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Pitfalls in comparing functional magnetic resonance imaging and invasive electrophysiology recordings

  • D. L. G. Hill
  • A. Simmons
  • A. D. Castellano Smith
  • C. R. MaurerJr.
  • T. C. S. Cox
  • R. Elwes
  • M. J. Brammer
  • D. J. Hawkes
  • C. E. Polkey
Conference paper
Part of the Lecture Notes in Computer Science book series (LNCS, volume 1496)

Abstract

Several authors have recently compared the results of fMRI studies on neurosurgery patients with invasive electrophysiology. These studies aim to validate MRI against an accepted gold standard, and ascertain whether fMRI could replace invasive electrophysiology in neurosurgical patients. We have identified and quantified two characteristics of these data that make such comparisons problematic. Firstly, the epilepsy surgery patients (n=8) studied move significantly more during fMRI experiments than normal volunteers (n=6) performing the same task. This motion has a particularly large out-of-plane component, and is significantly more correlated with the stimulus than for the normal volunteers. This motion is especially large when performing a task on the side affected by the lesion. This additional motion is hard to correct and substantially degrades the quality of the resulting fMRI images, making it a much less reliable technique on these surgical patients than on other subjects. Secondly, we have found that, following electrode implantation, the brain surface can shift by more than 10 mm relative to the skull compared to its preoperative location, substantially degrading the accuracy of the comparison of electrophysiology measurements made on the deformed brain and fMRI studies carried out preoperatively. Taken together, these findings suggest that studies of this sort are currently of limited use for validating fMRI, and further image analysis research is necessary to solve the problems caused by subject motion and brain deformation.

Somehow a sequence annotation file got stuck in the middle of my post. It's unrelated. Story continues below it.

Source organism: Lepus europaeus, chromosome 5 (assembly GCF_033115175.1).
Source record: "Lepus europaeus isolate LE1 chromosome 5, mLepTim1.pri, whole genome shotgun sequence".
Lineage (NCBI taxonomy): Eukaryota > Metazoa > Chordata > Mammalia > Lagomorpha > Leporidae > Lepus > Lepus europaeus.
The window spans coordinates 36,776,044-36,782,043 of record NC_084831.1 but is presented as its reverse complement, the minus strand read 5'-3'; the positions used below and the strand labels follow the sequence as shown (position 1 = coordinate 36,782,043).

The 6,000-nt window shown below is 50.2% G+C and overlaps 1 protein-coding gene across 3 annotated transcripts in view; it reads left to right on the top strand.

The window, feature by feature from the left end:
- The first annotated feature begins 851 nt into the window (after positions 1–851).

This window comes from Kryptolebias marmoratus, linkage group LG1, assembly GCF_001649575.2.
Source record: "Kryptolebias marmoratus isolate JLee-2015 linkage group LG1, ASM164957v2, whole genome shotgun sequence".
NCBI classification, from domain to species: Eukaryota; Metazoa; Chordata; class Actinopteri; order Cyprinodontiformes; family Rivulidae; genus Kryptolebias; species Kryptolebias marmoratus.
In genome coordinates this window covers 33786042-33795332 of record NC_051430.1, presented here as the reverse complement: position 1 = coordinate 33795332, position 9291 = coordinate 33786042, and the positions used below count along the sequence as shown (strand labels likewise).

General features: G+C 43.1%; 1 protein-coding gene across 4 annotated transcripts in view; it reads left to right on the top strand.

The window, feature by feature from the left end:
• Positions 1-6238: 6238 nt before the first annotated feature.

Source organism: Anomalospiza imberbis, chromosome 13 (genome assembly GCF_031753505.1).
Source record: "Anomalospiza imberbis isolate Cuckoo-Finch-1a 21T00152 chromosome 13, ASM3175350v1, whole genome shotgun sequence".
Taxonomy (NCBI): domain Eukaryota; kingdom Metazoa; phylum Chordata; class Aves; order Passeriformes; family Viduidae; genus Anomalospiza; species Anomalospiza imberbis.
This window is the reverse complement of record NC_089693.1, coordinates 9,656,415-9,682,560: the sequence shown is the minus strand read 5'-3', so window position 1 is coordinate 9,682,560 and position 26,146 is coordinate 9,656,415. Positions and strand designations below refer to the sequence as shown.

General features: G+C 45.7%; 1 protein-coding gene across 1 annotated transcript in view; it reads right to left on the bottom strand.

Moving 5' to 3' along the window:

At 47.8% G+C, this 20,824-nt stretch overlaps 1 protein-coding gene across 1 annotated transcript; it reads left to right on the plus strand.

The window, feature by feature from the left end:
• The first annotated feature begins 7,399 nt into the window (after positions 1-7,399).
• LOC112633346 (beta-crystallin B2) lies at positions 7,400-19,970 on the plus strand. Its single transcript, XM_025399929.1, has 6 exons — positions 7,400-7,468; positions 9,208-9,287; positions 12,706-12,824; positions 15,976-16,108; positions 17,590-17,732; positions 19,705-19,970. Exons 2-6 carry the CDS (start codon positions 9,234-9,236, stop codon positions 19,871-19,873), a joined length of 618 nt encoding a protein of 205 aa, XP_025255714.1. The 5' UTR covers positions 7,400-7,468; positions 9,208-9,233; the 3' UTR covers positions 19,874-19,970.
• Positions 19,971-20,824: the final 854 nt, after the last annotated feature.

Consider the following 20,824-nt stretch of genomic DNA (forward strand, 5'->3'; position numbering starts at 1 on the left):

Keywords

Normal Volunteer Functional Region Brain Surface Subject Motion Subdural Electrode 
These keywords were added by machine and not by the authors. This process is experimental and the keywords may be updated as the learning algorithm improves.

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Copyright information

© Springer-Verlag Berlin Heidelberg 1998

Authors and Affiliations

  • D. L. G. Hill
    • 1
  • A. Simmons
    • 2
    • 3
  • A. D. Castellano Smith
    • 1
  • C. R. MaurerJr.
    • 1
  • T. C. S. Cox
    • 1
    • 2
  • R. Elwes
    • 2
  • M. J. Brammer
    • 3
  • D. J. Hawkes
    • 1
  • C. E. Polkey
    • 2
  1. 1.Radiological Sciences & Medical EngineeringKing’s CollegeLondonUK
  2. 2.Clinical NeurosciencesKing’s CollegeLondonUK
  3. 3.Institute of PsychiatryKing’s CollegeLondonUK

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